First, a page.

In 2000 and 2001, I started seeing packs of cards at dollar stores and would buy one or two once in a while, and in 2002 I bought a decent bunch and fell upon this Nikolai Antropov autograph card, which piqued my interest and brought it back to a 6/10; when my interest in though-the-mail (TTM) autographs peaked in 2009, Sal's website, personal blog, and tips on how to obtain autographs made it go up to 11, so much so that I also went digging through my old stuff that was in my Mom's attic. (Coincidentally, she was about to throw them out).

A couple of weeks ago, Sal wrote an article for Beckett on ill-fated 1994-95 hockey sets by a company named Action Packed and went more specifically into their set of lapel pins in another article on PuckJunk, then proceeded to hold a contest on his Twitter feed to draw three "packs" at random.

And I won!

This is what they look like as photographed by my smartphone:
Clockwise from left, that's Patrick Roy in his iconic Habs mask, Mike Modano, Doug Gilmour and Sergei Fedorov, four of the best players of their era. There's a case to be made for Roy as the best goalie of all time (and I often do), and there's also one to be made for Hart Trophy winner Fedorov as the most important piece of the Detroit Red Wings' 1997, 1998 and 2002 Stanley Cup-winning teams; where Modano stands as one of the best American-born players of all time may be up for debate, but he certainly makes my current Top-5, and Gilmour was tremendous in 1988-89 and 1992-93, perhaps the best player skater not named Wayne Gretzky of those two seasons.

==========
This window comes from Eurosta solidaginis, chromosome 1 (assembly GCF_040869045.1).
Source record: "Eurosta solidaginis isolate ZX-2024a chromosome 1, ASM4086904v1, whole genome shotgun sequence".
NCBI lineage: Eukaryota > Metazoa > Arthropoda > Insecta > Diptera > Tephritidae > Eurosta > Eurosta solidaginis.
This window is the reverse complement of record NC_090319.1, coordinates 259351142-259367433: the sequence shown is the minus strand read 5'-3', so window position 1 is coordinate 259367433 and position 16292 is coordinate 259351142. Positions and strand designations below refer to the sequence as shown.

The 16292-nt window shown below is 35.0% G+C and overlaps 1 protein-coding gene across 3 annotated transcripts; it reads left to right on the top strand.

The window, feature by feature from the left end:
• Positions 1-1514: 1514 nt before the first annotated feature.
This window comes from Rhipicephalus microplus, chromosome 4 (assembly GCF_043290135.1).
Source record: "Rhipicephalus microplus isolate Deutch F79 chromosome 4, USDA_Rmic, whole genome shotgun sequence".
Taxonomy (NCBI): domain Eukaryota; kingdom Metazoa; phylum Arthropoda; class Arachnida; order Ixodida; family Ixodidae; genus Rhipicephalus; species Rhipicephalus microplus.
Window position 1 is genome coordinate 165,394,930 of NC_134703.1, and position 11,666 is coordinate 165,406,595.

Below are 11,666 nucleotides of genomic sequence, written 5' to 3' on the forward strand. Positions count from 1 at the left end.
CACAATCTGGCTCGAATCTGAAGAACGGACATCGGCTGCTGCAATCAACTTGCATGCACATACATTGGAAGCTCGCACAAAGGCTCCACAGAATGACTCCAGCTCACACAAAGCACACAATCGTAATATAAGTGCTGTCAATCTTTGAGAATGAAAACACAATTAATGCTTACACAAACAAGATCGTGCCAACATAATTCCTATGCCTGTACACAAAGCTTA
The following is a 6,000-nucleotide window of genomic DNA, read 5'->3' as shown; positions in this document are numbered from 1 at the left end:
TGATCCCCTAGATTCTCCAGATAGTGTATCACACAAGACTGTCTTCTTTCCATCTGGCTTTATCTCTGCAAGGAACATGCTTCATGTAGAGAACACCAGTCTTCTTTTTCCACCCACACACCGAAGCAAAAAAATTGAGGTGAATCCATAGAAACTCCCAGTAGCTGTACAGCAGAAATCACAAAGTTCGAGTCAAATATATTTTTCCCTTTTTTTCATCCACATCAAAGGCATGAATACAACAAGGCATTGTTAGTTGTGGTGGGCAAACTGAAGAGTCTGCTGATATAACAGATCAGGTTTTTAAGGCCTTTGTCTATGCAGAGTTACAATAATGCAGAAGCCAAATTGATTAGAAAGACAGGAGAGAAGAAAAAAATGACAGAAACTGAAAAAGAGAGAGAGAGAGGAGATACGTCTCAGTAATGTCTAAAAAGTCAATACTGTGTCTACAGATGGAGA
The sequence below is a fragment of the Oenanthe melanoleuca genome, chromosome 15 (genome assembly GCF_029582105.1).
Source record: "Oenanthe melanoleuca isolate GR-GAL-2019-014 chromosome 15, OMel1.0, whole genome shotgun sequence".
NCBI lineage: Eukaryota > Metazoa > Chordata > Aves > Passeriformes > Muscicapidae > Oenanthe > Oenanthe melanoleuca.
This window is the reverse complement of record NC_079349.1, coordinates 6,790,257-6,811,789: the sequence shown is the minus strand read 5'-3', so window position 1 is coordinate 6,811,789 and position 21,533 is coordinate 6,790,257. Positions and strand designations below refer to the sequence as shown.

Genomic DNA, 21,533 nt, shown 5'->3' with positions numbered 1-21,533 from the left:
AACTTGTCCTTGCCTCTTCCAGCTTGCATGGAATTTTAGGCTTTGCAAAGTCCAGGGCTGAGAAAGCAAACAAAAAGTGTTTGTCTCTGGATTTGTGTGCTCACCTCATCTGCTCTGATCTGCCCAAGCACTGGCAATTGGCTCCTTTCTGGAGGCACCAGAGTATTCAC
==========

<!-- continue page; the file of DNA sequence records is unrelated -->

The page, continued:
This was supposed to be a 50-player set of the best players in the world.. and Terry Yake:
from PuckJunk
Well, Alexandre Daigle did play a long time but ended up being a marginal player instead of the Pierre Turgeon-like superstar he was sold as being by the scouts of the era. The same can be said of Pat Falloon, and there were a couple of, uh, fighters in the lot (Dave Manson, Marty McSorley, Bob Probert) as well as serviceable players who were not necessarily stars, such as Dmitry Khristich (wrongly spelled on the checklist), Stéphane Richer, Geoff Courtnall, Rick Tocchet, All-Star by default Geoff Sanderson, Tomas Sandstrom, Steve Thomas and Kevin Stevens.

Like I told Sal, I probably would have purchased the Roy at the time if it'd been below $25, but I wouldn't have bought a pack out of fear of landing a few too many Yakes...

It's a great product, though.

Thanks again, Sal!